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#11
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Posted 23 October 2003 - 06:18 AM

One paper on this:

http://citeseer.nj.nec.com/eppstein97finding.htm

It runs in O(m + n + log(n + k)), where m is the number of edges, and n is the number of edges.

I didn''t check it thoroughly, but I don''t belive it uses Dijkstra''a algorithm, so you would have to implement a completely new algorithm if you decide this could be useful.

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#14
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Posted 25 October 2003 - 04:22 AM

You also cannot remove a path or change the weights of the edges, since that would change the whole graph and you will most likely get different results.

I also think what Symphonic suggests might be a good idea, or at least you might want to look for a non-optimal solution on this one.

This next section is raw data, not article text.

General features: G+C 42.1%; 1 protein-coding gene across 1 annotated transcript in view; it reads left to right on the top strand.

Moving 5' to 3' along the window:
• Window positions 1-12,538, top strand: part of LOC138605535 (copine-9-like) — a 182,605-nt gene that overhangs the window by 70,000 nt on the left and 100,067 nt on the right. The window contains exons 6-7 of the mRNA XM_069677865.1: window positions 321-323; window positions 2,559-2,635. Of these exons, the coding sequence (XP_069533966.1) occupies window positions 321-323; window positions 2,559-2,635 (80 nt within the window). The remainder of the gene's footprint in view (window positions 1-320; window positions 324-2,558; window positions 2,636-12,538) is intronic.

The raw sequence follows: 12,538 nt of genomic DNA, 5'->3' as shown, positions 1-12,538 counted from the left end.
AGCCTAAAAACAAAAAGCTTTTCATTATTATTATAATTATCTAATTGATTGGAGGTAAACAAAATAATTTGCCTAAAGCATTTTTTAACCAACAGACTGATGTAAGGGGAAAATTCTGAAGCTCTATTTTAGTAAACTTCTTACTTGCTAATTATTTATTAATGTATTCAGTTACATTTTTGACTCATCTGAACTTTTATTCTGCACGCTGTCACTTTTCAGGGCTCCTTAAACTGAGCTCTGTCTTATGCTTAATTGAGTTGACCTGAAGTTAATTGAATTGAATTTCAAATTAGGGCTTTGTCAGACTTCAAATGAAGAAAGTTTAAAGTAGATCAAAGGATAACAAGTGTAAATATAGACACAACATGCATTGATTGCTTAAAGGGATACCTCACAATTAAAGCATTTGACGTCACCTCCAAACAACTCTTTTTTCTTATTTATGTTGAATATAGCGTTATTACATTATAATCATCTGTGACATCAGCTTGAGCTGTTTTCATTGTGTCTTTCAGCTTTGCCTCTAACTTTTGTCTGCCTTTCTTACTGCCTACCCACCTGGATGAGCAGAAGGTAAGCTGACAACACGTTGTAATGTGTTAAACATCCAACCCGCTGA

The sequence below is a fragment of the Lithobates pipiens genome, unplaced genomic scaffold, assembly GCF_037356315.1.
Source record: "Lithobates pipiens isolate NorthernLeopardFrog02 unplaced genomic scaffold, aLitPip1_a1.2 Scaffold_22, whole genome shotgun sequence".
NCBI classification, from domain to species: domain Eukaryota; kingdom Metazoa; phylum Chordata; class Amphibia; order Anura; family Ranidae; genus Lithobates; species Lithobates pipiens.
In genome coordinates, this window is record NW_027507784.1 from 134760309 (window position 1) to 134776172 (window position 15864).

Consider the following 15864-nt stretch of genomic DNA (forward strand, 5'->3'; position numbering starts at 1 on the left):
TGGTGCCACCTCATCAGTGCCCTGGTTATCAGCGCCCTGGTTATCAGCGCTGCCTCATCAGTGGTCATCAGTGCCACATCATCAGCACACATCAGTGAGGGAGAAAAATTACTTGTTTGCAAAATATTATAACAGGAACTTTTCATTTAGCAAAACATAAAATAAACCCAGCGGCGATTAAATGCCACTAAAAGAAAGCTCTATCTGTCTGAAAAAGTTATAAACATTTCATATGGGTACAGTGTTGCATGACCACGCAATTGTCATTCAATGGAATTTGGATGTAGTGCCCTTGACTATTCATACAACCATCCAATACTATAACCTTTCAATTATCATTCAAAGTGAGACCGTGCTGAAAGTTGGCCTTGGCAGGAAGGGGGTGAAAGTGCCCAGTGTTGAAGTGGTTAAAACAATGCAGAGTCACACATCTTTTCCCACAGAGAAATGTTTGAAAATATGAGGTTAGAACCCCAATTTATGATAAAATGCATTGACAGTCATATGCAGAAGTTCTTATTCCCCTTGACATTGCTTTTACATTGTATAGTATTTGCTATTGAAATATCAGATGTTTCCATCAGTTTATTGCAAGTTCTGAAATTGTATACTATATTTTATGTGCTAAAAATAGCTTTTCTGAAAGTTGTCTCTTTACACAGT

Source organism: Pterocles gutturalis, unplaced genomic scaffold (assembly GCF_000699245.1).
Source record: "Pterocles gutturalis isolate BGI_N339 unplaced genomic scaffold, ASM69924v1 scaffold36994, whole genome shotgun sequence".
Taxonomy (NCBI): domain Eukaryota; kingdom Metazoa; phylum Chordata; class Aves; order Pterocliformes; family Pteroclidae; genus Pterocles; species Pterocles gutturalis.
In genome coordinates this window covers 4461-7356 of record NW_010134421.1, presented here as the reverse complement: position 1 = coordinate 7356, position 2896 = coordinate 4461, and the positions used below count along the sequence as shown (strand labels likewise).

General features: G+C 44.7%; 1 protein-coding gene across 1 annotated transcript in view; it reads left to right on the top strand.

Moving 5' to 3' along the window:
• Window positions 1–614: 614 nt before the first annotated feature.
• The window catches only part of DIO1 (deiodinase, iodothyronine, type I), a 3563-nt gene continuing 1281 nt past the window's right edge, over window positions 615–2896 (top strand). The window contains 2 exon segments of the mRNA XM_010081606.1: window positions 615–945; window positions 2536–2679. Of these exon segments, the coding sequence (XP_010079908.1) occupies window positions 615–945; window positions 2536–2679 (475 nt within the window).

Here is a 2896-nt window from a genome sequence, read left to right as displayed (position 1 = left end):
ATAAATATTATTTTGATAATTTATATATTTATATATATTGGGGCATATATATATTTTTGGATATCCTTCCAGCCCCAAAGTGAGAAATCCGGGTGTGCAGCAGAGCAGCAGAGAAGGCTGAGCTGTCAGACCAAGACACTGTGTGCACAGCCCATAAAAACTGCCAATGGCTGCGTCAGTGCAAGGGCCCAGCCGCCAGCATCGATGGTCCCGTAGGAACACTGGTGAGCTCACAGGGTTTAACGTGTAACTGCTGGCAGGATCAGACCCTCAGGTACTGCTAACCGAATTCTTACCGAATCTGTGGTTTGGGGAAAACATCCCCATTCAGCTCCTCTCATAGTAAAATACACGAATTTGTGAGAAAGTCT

If you are certain you don''t have any cycles in your graph (not likely for a bus&train route) you can use a modified version of Dijkstra, where you don''t mark nodes as visited. That way you''ll get all paths and costs.

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#16
Anonymous Poster_Anonymous Poster_*
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Posted 25 October 2003 - 05:24 AM

quote:Why would anyone want a non-optimal bus/train route?Original post by cryo75

I need this algorithm for a bus & train route for quite a big area in Germany so there will be quite a lot of nodes in there.

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#17
Members - Reputation: **152**

Posted 25 October 2003 - 05:59 AM

quote:

Why would anyone want a non-optimal bus/train route?

Beats me, maybe he just wants to give the user a choice?

quote:

He mentioned having quite a bit of nodes, thats what I was talking about.

Oh, sorry I thought you were refering to the main problem.

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#18